And what a Dickensian book adventure it was. Two books, a cold new year in one of the most beautiful cities in the world, Edinburgh, followed by a foggy week in the most atmospheric city I have lived in has to be the perfect start to the New Year. It began with Antony Horowitz's A House of Silk. Those who are familiar with young adult literature would know him as the thrilling author of the teenage spy series, Alex Rider, however my own soft corner for him stems out of the fact that he is indeed the brilliance behind one of my all time favorite series - Midsomer Murders. Yes that village in England that should be up there with the flu on how many people it has managed to put away. So when I saw The House Of Silk winking at me from a shelf in my trusty Coimbatore Airport Book Shop with an added subtitle- The New Sherlock Holmes novel, jiminy cricket, the novel was in my bag and I had forfeited any plans to do work during the new year weekend.
I went in with no preconceptions considering that most attempts at awakening beloved characters, albeit in trepidation, have failed. Off the top of my fingers, Gone with the wind and a bad sequel to Pride and Prejudice. But Mr Horowitz delivers and may I say, in a fine manner. He was commissioned by the estate of Sherlock Holmes and to that end, formed rules which he promised not to break, in-particular not to indulge in romance or vulgarity.
The story is set in 1890 and is told in a series of flashbacks by the sturdy Dr Watson, who in his final days decides it is time to reveal Holmes's most brutal case. A case so sensational, that to reveal at the time would have been tantamount to ruining so many lives and tearing the very fabric of london society. So we are transported back to 221 B, Baker street and the familiar routine of Mrs Hudson serving tea and scones while Holmes glances surreptitiously at his achilles heel on a mantelpiece. Watson is in throes of marital bliss when in walks a client who is being stalked. A simple robbery leads to a revelation that will shatter London society.To tell you anything more would be criminal (couldn't resist) but the story unravels at a ferocious pace only slowing somewhere in the middle when it looks like all is lost and your favorite detective seems doomed. Antony wanted to recreate the detective but not reinvent him and so remains faithful to the familiar tone of Watson as well as the charming arrogance of Holmes. He also excels at creating a slum ridden Victorian London. It's seedy alleyways, a stinky Thames bears a sharp contrast to the city today and reflects the impeccable research that Horowitz undertook to be true to the work. He also weaves the story in seamlessly with the present Sherlock Holmes canon with taut inferences to the future and the past as well as the appearance of certain characters like Lestrade. I always thought Lestrade a bit of an idiot, but here he redeems himself. Ooh better stop there before I reveal it all. Altogether a fantastic read, bound in a beautiful black textured cover. This is one for the Library so get invest in the physical version and sit down on your chaise/sofa/mat with a cuppa tea. The game is afoot...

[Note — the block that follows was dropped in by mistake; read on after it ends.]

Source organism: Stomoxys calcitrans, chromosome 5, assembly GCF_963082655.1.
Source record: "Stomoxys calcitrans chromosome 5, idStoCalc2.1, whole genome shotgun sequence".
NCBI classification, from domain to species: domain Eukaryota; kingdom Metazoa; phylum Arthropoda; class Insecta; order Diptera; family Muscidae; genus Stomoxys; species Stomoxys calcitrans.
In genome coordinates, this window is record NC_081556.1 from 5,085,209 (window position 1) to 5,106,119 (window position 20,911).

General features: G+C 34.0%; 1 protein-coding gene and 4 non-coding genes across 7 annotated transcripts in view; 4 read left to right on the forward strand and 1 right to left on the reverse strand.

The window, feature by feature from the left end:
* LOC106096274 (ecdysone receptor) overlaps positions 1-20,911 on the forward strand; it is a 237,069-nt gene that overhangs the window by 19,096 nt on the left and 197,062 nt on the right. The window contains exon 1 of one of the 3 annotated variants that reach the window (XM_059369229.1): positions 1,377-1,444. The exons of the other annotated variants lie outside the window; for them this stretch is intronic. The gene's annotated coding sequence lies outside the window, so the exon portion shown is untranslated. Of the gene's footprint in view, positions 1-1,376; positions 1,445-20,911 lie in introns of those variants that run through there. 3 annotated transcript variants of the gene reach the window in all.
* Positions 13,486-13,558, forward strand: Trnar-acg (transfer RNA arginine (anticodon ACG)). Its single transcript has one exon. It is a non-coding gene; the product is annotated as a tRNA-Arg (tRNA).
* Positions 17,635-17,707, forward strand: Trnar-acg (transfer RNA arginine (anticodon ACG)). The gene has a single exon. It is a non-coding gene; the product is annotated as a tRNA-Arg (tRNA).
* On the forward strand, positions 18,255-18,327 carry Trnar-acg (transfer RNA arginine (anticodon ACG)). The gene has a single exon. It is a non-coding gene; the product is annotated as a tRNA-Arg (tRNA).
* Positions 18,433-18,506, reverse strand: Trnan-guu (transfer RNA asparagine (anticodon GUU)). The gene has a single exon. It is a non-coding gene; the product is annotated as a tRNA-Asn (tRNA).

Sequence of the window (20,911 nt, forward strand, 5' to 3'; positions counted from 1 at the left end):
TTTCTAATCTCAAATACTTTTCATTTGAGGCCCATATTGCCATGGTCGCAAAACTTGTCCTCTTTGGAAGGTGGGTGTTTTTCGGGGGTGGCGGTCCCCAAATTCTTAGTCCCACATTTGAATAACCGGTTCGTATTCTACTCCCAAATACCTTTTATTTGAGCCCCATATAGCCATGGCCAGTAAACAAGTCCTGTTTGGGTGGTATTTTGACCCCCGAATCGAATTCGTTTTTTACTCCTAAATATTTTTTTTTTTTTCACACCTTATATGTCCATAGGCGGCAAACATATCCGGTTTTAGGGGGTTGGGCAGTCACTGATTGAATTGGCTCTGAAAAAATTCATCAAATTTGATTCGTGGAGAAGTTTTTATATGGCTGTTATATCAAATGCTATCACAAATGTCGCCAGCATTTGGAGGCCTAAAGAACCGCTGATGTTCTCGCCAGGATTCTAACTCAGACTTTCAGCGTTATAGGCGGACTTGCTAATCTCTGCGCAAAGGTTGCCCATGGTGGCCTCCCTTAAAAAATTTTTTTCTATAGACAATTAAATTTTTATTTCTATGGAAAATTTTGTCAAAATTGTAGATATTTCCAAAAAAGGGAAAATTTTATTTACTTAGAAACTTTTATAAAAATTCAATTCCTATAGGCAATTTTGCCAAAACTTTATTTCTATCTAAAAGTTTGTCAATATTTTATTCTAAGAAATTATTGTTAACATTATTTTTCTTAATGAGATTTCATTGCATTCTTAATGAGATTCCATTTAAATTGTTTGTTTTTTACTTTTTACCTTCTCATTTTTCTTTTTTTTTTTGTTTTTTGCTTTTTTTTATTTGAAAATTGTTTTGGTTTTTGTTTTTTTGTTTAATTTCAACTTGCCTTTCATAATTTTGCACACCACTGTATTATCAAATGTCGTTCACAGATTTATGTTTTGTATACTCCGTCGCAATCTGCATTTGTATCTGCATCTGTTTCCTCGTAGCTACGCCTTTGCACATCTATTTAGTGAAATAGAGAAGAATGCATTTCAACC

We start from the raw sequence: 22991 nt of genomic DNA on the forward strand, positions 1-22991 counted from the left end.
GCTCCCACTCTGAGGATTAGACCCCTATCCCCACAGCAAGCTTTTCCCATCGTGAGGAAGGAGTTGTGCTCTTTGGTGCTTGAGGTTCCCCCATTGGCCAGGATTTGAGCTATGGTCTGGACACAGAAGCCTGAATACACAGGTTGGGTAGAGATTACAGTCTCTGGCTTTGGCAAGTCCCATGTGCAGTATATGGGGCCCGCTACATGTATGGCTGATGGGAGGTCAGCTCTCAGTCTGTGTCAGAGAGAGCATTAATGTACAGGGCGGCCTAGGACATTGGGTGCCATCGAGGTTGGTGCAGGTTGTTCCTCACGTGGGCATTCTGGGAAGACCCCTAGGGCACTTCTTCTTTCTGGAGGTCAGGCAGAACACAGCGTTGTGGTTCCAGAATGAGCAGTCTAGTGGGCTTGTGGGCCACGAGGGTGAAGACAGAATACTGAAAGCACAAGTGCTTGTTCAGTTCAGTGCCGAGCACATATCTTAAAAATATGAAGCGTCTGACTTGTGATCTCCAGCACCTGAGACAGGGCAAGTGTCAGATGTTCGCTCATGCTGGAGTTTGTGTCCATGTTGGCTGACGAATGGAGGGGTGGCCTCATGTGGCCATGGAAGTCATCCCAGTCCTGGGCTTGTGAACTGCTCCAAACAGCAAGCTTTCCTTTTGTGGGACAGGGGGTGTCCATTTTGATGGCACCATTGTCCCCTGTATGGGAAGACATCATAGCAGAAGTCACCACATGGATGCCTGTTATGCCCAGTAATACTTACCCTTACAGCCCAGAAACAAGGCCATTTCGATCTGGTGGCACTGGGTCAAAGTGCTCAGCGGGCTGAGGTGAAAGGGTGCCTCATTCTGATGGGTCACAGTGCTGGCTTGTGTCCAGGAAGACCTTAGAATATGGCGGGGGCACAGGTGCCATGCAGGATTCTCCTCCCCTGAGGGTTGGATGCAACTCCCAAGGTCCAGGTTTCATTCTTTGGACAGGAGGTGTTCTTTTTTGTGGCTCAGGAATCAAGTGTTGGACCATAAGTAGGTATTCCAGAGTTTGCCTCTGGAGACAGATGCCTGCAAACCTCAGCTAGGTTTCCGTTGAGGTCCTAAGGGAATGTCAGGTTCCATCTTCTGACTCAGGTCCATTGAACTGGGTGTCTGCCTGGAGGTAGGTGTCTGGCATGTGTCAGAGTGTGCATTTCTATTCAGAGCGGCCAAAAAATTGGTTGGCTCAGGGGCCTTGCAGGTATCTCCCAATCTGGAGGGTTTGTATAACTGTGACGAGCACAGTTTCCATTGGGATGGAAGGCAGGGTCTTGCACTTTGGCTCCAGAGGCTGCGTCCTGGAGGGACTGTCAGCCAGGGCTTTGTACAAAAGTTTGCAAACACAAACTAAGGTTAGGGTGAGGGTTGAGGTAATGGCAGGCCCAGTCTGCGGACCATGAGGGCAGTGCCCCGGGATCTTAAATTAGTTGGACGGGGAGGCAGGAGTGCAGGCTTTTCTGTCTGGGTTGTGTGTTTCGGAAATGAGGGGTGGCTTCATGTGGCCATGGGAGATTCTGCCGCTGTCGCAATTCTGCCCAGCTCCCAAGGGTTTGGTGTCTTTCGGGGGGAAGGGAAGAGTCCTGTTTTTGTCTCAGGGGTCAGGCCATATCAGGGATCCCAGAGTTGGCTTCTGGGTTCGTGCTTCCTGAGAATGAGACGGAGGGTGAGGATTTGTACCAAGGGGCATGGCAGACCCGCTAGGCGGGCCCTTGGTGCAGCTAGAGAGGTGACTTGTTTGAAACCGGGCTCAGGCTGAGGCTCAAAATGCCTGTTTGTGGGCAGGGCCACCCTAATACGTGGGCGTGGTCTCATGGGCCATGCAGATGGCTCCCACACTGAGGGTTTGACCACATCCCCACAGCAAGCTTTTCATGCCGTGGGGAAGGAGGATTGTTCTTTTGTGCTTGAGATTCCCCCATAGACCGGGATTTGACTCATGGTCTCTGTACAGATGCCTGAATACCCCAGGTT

Tommorow, we revisit another revival Death comes to Pemberly - P D James.
India: The House of Silk from Flipkart.com
Everywhere Else: The House of Silk from Amazon.com